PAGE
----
How To#

This page contains short “how to” or “frequently asked question” entries for Gammapy. Each entry is for a very specific task, with a short answer, and links to examples and documentation.

If you’re new to Gammapy, please check the Getting started section and the User guide and have a look at the list of Tutorials. The information below is in addition to those pages, it’s not a complete list of how to do everything in Gammapy.

Please give feedback and suggest additions to this page!

The recommended spelling is “Gammapy” as proper name. The recommended pronunciation is [ɡæməpaɪ] where the syllable “py” is pronounced like the english word “pie”. You can listen to it here.

The DataStore provides access to a summary table of all observations available. It can be used to select observations with various criterion. You can for instance apply a cone search or also select observations based on other information available using the select_observations method.

Gammapy offers a number of methods to explore the content of the various IRFs contained in an observation. This is usually done thanks to their peek() methods.

Observations can be grouped depending on a number of various quantities. The two methods to do so are manual grouping and hierarchical clustering. The quantity you group by can be adjusted according to each science case.

The DataStore provides access to a summary table of all observations available. It can be used to obtain various quantities from your Observations list, such as livetime. The on-axis equivalent number of observation hours on the source can be calculated.

The resample_energy_edges provides a way to resample the energy bins t o satisfy a minimum number of counts of significance per bin.

Units for plotting are handled with a combination of matplotlib and astropy.units. The methods ax.xaxis.set_units() and ax.yaxis.set_units() allow you to define the x and y axis units using astropy.units. Here is a minimal example:

import matplotlib.pyplot as plt
from gammapy.estimators import FluxPoints
from astropy import units as u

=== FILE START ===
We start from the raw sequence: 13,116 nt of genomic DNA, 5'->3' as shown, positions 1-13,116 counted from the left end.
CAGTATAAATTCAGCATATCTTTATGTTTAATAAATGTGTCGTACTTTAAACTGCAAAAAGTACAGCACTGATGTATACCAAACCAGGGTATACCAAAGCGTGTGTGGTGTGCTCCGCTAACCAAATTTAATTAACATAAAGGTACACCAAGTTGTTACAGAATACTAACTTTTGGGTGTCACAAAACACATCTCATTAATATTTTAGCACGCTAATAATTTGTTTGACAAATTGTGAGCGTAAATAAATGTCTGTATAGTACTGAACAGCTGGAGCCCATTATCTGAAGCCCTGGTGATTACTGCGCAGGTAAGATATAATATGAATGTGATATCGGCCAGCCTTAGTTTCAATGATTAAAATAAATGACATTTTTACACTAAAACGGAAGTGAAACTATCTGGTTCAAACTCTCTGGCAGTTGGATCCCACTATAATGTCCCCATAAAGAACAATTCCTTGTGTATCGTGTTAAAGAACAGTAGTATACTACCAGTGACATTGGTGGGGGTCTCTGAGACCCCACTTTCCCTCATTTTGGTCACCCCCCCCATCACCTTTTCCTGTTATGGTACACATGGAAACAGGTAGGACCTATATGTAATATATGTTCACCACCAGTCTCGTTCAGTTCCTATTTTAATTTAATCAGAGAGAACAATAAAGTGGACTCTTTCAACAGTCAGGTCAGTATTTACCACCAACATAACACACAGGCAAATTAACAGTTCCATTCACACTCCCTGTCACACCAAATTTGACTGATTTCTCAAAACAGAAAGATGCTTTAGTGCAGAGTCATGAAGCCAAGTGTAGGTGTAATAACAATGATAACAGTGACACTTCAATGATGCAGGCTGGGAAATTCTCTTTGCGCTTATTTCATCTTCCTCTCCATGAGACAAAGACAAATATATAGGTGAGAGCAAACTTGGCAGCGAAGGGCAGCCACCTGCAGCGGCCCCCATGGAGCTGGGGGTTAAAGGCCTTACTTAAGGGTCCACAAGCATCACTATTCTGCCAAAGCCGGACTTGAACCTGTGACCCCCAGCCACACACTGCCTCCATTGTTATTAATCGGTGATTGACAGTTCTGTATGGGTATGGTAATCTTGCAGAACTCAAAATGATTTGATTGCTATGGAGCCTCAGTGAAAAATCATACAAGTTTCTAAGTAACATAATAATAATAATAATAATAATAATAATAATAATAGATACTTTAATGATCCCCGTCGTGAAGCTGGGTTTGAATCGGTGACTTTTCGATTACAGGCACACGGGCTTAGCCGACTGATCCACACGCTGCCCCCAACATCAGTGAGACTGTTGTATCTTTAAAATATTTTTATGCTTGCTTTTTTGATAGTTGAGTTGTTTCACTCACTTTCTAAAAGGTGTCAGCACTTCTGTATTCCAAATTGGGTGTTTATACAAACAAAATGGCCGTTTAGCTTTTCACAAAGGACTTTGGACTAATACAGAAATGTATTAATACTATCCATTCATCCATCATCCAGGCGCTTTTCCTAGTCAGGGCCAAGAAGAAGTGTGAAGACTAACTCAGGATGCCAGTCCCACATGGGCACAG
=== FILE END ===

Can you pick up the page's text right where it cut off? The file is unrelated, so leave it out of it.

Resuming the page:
filename = "$GAMMAPY_DATA/hawc_crab/HAWC19_flux_points.fits"
fp =

ax = plt.subplot()
ax.yaxis.set_units(u.Unit("erg cm-2 s-1"))
fp.plot(ax=ax, sed_type="e2dnde")

Estimate the significance of a source, or more generally of an additional model component (such as e.g. a spectral line on top of a power-law spectrum), is done via a hypothesis test. You fit two models, with and without the extra source or component, then use the test statistic values from both fits to compute the significance or p-value. To obtain the test statistic, call stat_sum for the model corresponding to your two hypotheses (or take this value from the print output when running the fit), and take the difference. Note that in Gammapy, the fit statistic is defined as S = - 2 * log(L) for likelihood L, such that TS = S_0 - S_1. See Datasets (DL4) for an overview of fit statistics used.

There are two ways for the data reduction steps to be implemented. Either a loop is used to run the full reduction chain, or the reduction is performed with multi-processing tools by utilising the DatasetsMaker to perform the loop internally.

A classical plot in gamma-ray astronomy is the cumulative significance of a source as a function of observing time. In Gammapy, you can produce it with 1D (spectral) analysis. Once datasets are produced for a given ON region, you can access the total statistics with the info_table(cumulative=True) method of Datasets.

Gammapy allows the flexibility of using user-defined models for analysis.

While Gammapy does not ship energy dependent spatial models, it is possible to define such models within the modeling framework.

It is possible to combine Gammapy with astrophysical modeling codes, if they provide a Python interface. Usually this requires some glue code to be written, e.g. NaimaSpectralModel is an example of a Gammapy wrapper class around the Naima spectral model and radiation classes, which then allows modeling and fitting of Naima models within Gammapy (e.g. using CTA, H.E.S.S. or Fermi-LAT data).

Temporal models can be directly fit on available lightcurves, or on the reduced datasets. This is done through a joint fitting of the datasets, one for each time bin.

It happens that a 3D fit does not converge with warning messages indicating that the scanned positions of the model are outside the valid IRF map range. The type of warning message is:

Position <SkyCoord (ICRS): (ra, dec) in deg